There are three main types of stacks in competition: a 3-3-3 stack using 9 cups, a 3-6-3 stack using 12 cups, and a 1-10-1 stack again using 12 cups. All stacks can be made from left-to-right or right-to-left depending on an individual's preference; however, the same direction must be maintained for both setting the cups up in a pyramid and unstacking the pyramids and returning the cups to their nested position. Cups are not to be slammed, but instead must be allowed to slide. If a cup is knocked down, the individual must downstack back to where the error happened, and start again.
Sport Stacking is an individual or team sport where competitors compete against the clock or other players to stack cups in pre-determined sequences. Sport stacking is an individual and team activity played using plastic cups. Participants of sport stacking upstack and downstack cups in pre-determined sequences, competing against the clock or another player. Sequences are usually pyramids of three, six, or ten cups. Proponents of the sport say participants learn teamwork, cooperation, ambidexterity and hand-eye coordination. In 2004, the WSSA changed the activity's name from cup stacking to sport stacking in an attempt to give it "immediate identification as a competitive sport."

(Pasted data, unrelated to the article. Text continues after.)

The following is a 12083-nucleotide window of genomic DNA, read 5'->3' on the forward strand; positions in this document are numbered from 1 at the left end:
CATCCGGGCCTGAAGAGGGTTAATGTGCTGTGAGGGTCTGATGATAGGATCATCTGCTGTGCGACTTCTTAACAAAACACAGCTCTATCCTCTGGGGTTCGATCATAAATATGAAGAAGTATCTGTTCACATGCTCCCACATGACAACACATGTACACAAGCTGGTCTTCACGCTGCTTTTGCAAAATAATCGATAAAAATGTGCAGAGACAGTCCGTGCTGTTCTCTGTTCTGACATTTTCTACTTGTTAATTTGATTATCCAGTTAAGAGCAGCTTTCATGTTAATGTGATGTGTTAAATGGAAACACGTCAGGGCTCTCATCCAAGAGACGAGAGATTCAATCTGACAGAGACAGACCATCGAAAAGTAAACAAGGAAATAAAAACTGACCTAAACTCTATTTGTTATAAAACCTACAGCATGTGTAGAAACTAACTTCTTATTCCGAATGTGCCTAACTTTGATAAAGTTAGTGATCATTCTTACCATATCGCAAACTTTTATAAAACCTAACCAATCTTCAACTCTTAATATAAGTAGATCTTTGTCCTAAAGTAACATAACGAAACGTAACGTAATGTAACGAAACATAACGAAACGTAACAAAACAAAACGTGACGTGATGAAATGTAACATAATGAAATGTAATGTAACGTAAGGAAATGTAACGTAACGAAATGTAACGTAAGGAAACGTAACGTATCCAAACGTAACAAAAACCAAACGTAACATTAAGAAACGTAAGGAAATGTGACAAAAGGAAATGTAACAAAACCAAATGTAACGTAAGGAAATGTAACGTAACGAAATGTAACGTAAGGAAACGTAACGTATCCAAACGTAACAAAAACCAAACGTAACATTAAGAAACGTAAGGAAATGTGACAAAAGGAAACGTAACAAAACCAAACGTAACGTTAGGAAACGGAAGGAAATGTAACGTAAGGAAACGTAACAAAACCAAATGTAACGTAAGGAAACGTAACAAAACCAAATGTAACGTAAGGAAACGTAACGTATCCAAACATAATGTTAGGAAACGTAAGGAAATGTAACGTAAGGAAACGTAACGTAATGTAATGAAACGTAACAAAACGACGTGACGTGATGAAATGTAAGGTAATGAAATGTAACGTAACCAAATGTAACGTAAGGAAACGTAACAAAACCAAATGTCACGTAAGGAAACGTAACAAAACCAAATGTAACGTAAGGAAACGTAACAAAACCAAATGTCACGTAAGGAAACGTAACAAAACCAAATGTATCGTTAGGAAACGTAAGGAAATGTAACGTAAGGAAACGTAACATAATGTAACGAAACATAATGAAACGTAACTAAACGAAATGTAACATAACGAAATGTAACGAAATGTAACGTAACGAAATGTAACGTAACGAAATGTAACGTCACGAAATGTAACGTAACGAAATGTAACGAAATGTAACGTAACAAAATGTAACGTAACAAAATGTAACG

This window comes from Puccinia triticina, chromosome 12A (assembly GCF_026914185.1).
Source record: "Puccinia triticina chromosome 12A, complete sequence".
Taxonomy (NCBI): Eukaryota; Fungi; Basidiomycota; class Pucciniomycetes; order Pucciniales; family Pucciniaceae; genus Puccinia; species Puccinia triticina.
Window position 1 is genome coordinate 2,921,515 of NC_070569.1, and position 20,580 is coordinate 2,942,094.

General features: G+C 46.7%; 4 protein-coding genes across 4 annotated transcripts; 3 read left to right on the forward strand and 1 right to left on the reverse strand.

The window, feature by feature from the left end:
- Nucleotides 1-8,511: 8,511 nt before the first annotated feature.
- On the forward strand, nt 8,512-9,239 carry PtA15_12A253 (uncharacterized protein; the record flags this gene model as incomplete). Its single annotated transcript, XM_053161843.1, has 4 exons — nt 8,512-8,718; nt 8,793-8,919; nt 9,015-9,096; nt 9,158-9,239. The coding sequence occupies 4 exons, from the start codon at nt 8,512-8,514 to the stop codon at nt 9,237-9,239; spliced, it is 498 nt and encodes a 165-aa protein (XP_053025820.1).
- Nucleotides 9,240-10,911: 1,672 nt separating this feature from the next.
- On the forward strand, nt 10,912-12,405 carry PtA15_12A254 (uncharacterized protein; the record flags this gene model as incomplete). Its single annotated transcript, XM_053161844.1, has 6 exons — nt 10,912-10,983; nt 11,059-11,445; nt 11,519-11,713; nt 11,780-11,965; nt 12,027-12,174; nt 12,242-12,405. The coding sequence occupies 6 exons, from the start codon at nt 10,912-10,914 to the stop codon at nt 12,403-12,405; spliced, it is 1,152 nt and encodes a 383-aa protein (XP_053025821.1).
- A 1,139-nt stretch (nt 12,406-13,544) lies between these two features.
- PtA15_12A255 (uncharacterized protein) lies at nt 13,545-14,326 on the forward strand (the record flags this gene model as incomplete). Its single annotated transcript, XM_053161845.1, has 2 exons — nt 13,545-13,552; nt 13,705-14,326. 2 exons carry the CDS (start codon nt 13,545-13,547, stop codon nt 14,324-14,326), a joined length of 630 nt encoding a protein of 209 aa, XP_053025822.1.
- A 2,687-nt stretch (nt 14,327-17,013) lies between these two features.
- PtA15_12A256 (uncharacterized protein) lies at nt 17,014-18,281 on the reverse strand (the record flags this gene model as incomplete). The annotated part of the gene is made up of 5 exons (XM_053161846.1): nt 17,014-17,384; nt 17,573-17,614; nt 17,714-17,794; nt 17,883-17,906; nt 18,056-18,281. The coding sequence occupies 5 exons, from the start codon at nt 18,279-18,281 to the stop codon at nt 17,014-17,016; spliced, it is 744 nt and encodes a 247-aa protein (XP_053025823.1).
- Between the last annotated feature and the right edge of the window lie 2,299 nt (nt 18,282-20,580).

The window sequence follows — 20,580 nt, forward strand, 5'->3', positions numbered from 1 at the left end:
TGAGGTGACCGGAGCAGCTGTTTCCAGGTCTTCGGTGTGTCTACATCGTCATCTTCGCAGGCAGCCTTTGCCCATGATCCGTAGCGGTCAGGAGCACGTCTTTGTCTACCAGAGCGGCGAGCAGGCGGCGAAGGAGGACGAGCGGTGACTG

In the United States it originated in the early 1980s at a southern California boys and girls' club and received national attention in 1990 on The Tonight Show with Johnny Carson. The sport was invented by Wayne Godinet, the man who invented the first formations and gave the name to the Cup stack (Karango Cup Stack). Shortly thereafter Godinet formed a group called Cupstack. Later he worked together with the physical education teacher Bob Fox. Early competitions were held in 1998 in Oceanside, California and Denver, Colorado. Later Bob fox developed the sport and invented new formations and competitons, he also invented the annual World Sport Stacking Championships and founded Speed Stacks.